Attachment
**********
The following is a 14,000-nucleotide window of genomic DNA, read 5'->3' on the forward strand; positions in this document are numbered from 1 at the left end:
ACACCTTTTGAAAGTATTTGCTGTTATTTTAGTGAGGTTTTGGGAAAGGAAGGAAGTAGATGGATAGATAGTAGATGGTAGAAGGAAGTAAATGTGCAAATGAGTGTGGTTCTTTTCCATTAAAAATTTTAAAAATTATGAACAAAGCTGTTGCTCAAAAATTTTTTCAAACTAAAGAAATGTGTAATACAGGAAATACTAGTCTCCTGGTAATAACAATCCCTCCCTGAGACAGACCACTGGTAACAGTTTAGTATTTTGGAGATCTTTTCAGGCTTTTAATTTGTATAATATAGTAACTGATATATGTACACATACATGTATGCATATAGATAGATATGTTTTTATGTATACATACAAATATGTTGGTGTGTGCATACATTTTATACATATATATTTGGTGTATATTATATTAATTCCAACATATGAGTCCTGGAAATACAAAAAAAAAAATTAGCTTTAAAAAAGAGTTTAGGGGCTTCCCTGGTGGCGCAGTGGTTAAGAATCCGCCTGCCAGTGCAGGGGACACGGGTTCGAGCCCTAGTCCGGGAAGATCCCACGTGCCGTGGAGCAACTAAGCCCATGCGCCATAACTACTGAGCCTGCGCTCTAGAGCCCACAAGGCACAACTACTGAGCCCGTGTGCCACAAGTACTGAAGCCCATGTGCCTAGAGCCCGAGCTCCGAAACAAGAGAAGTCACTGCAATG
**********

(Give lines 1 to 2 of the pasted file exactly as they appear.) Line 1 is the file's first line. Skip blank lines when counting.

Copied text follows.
The following is a 14,000-nucleotide window of genomic DNA, read 5'->3' on the forward strand; positions in this document are numbered from 1 at the left end:
ACACCTTTTGAAAGTATTTGCTGTTATTTTAGTGAGGTTTTGGGAAAGGAAGGAAGTAGATGGATAGATAGTAGATGGTAGAAGGAAGTAAATGTGCAAATGAGTGTGGTTCTTTTCCATTAAAAATTTTAAAAATTATGAACAAAGCTGTTGCTCAAAAATTTTTTCAAACTAAAGAAATGTGTAATACAGGAAATACTAGTCTCCTGGTAATAACAATCCCTCCCTGAGACAGACCACTGGTAACAGTTTAGTATTTTGGAGATCTTTTCAGGCTTTTAATTTGTATAATATAGTAACTGATATATGTACACATACATGTATGCATATAGATAGATATGTTTTTATGTATACATACAAATATGTTGGTGTGTGCATACATTTTATACATATATATTTGGTGTATATTATATTAATTCCAACATATGAGTCCTGGAAATACAAAAAAAAAAATTAGCTTTAAAAAAGAGTTTAGGGGCTTCCCTGGTGGCGCAGTGGTTAAGAATCCGCCTGCCAGTGCAGGGGACACGGGTTCGAGCCCTAGTCCGGGAAGATCCCACGTGCCGTGGAGCAACTAAGCCCATGCGCCATAACTACTGAGCCTGCGCTCTAGAGCCCACAAGGCACAACTACTGAGCCCGTGTGCCACAAGTACTGAAGCCCATGTGCCTAGAGCCCGAGCTCCGAAACAAGAGAAGTCACTGCAATG